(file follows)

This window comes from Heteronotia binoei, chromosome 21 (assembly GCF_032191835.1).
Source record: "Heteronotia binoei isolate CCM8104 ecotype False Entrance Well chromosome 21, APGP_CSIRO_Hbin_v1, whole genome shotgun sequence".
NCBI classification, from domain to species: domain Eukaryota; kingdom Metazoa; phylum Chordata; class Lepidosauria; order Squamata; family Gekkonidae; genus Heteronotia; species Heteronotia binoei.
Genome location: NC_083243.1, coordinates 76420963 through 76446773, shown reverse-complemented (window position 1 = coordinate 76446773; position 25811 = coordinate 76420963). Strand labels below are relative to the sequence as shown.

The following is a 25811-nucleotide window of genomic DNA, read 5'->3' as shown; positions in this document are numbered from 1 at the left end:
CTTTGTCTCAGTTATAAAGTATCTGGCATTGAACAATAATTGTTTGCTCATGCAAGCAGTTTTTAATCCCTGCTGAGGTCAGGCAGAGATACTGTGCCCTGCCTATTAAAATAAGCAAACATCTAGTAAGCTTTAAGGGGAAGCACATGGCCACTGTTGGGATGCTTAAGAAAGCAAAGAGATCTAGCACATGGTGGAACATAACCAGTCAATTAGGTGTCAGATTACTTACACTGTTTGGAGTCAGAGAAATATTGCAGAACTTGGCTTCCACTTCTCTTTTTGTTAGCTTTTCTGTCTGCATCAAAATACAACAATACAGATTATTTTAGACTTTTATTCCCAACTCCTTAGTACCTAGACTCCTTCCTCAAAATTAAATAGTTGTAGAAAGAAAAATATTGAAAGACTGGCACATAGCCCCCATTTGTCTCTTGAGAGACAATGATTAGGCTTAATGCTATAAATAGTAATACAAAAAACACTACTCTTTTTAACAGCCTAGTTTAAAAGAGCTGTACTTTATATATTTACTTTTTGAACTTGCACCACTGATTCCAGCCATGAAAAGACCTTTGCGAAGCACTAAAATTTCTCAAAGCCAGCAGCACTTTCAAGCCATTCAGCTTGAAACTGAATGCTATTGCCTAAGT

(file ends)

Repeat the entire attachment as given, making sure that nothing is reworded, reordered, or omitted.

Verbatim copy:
This window comes from Heteronotia binoei, chromosome 21 (assembly GCF_032191835.1).
Source record: "Heteronotia binoei isolate CCM8104 ecotype False Entrance Well chromosome 21, APGP_CSIRO_Hbin_v1, whole genome shotgun sequence".
NCBI classification, from domain to species: domain Eukaryota; kingdom Metazoa; phylum Chordata; class Lepidosauria; order Squamata; family Gekkonidae; genus Heteronotia; species Heteronotia binoei.
Genome location: NC_083243.1, coordinates 76420963 through 76446773, shown reverse-complemented (window position 1 = coordinate 76446773; position 25811 = coordinate 76420963). Strand labels below are relative to the sequence as shown.

The following is a 25811-nucleotide window of genomic DNA, read 5'->3' as shown; positions in this document are numbered from 1 at the left end:
CTTTGTCTCAGTTATAAAGTATCTGGCATTGAACAATAATTGTTTGCTCATGCAAGCAGTTTTTAATCCCTGCTGAGGTCAGGCAGAGATACTGTGCCCTGCCTATTAAAATAAGCAAACATCTAGTAAGCTTTAAGGGGAAGCACATGGCCACTGTTGGGATGCTTAAGAAAGCAAAGAGATCTAGCACATGGTGGAACATAACCAGTCAATTAGGTGTCAGATTACTTACACTGTTTGGAGTCAGAGAAATATTGCAGAACTTGGCTTCCACTTCTCTTTTTGTTAGCTTTTCTGTCTGCATCAAAATACAACAATACAGATTATTTTAGACTTTTATTCCCAACTCCTTAGTACCTAGACTCCTTCCTCAAAATTAAATAGTTGTAGAAAGAAAAATATTGAAAGACTGGCACATAGCCCCCATTTGTCTCTTGAGAGACAATGATTAGGCTTAATGCTATAAATAGTAATACAAAAAACACTACTCTTTTTAACAGCCTAGTTTAAAAGAGCTGTACTTTATATATTTACTTTTTGAACTTGCACCACTGATTCCAGCCATGAAAAGACCTTTGCGAAGCACTAAAATTTCTCAAAGCCAGCAGCACTTTCAAGCCATTCAGCTTGAAACTGAATGCTATTGCCTAAGT